Thankfully, today’s infographic can help me make a responsible decision on which phone to choose. Rather than choosing the iPhone because it’s pretty, I can compare and contrast the innards of both phones and make a logical choice. In all, the Galaxy s4 seems to trump the iPhone in almost every possible way. It has more RAM, a better camera, and a larger screen. If that doesn’t help you make a decision, the end of the infographic sums up the disadvantages of both phones to help make it easier for those of us who are technically illiterate. [via]
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Superheroes have been quite prominent in American culture for the past few decades, thanks in part to the utter explosion of comic book crusaders starring in their own movies lately. In fact, just to give you an idea, there have been over 64 major American superhero films in the last 10 years alone – an average of six per year since X-Men came out! That number trumps the number of similar releases in the 26 years previous to that. It seems that these movies are on an exponential upswing in Hollywood production.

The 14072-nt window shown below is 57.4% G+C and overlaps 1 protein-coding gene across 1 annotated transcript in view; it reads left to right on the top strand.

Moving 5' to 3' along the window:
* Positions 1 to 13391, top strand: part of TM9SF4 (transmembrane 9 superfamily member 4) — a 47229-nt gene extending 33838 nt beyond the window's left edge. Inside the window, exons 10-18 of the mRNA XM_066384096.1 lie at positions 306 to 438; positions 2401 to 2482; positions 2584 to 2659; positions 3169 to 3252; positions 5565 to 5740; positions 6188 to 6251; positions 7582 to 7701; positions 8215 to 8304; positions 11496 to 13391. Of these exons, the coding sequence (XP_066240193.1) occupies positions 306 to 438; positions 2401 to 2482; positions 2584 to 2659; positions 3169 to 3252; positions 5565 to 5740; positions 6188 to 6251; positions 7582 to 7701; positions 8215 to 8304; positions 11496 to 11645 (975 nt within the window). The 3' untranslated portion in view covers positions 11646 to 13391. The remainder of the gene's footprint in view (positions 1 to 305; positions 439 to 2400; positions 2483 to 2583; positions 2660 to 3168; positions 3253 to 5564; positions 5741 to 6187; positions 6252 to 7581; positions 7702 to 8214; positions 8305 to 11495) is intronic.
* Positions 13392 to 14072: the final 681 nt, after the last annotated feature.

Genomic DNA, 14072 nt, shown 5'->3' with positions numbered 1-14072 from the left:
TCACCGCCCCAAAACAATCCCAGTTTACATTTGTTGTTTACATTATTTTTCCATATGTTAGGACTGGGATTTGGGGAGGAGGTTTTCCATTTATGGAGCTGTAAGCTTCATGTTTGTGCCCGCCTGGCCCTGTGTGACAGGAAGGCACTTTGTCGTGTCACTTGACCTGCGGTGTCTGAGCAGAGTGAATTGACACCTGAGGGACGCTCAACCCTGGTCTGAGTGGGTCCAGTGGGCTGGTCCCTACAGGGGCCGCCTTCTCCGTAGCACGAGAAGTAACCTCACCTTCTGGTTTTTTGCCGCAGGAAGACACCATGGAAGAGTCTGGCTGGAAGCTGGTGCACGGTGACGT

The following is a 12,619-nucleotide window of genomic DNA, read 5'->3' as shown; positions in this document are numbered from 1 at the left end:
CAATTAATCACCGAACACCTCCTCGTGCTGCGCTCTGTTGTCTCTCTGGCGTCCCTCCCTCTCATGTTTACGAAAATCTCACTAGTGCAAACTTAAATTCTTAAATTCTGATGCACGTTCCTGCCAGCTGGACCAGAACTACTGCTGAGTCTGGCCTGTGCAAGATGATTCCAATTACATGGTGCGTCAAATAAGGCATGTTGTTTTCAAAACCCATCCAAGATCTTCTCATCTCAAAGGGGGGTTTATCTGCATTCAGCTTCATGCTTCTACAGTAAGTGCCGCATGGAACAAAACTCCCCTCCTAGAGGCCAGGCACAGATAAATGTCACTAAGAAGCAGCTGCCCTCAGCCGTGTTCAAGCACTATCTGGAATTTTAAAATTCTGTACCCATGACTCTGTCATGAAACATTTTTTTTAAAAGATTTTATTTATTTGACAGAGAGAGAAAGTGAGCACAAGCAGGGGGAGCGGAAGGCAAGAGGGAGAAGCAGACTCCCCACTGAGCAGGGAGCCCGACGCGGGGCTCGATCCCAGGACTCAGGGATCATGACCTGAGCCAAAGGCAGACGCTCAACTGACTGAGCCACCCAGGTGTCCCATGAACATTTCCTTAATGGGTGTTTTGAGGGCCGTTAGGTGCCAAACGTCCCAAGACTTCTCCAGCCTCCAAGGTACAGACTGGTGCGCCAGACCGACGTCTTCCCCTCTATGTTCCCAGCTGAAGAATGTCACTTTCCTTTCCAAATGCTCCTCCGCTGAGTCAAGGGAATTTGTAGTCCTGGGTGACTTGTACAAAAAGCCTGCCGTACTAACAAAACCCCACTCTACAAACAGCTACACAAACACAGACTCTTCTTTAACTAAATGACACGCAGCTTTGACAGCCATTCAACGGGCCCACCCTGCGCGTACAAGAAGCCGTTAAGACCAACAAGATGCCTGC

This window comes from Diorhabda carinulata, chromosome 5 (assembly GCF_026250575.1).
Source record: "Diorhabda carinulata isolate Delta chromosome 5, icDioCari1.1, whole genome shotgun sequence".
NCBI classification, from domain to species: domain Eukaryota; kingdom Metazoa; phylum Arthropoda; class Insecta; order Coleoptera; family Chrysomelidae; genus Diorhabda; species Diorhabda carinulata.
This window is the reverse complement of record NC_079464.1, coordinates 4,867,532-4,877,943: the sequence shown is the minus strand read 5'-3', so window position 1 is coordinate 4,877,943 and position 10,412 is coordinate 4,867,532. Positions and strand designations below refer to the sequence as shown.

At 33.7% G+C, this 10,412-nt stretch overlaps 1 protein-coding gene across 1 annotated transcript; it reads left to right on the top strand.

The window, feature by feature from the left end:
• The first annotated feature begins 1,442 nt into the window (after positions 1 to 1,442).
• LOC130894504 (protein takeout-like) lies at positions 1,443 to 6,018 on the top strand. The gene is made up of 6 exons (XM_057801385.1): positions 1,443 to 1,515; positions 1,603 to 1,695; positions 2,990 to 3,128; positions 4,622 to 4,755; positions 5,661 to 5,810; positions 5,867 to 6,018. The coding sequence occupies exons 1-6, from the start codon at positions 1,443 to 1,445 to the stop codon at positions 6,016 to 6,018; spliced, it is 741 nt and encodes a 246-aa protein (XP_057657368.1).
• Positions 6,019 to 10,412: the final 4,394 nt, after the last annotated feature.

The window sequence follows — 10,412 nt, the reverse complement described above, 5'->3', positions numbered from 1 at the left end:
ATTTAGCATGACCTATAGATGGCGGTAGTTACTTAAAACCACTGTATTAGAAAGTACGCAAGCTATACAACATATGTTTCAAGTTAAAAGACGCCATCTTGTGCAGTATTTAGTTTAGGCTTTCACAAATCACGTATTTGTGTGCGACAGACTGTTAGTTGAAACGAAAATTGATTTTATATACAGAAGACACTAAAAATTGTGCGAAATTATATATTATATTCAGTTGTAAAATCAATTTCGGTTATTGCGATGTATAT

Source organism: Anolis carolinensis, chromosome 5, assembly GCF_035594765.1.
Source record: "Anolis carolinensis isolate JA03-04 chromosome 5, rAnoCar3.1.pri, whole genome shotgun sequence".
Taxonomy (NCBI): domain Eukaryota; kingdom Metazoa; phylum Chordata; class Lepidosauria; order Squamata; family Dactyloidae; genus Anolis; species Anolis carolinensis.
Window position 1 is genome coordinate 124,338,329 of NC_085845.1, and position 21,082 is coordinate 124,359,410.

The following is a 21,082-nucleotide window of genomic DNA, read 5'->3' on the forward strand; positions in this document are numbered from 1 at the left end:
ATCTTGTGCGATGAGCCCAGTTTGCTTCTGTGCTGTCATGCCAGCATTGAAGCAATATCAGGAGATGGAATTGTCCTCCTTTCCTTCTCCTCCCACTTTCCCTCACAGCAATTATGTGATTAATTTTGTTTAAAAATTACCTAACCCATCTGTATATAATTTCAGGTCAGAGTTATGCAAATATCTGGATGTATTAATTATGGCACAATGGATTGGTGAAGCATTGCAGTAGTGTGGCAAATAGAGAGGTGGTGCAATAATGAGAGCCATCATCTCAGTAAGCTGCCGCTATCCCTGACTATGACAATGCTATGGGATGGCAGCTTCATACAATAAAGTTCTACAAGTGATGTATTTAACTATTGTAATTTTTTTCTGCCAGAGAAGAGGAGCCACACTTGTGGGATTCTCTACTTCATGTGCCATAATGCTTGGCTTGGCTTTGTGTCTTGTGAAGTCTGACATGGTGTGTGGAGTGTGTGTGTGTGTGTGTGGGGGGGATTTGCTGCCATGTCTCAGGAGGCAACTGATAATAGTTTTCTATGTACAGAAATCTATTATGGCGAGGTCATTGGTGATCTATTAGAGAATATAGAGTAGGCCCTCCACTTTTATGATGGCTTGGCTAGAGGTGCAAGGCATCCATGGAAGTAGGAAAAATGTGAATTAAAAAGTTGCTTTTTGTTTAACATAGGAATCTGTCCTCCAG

As this infographic shows, the first big superhero movie that came out was Superman in 1978. Although I love this movie, it does have a bit of a naive outlook on the world. Also, it firmly stamps the idea of white dudes maintaining the status quo of society. I mean, I know that it’s a freaking comic book movie, but you can’t deny the patronization that some of these movies show. Though the infographic doesn’t really address this, the rest of this infographic shows more trivia and the general proliferation of box office super-movie hits.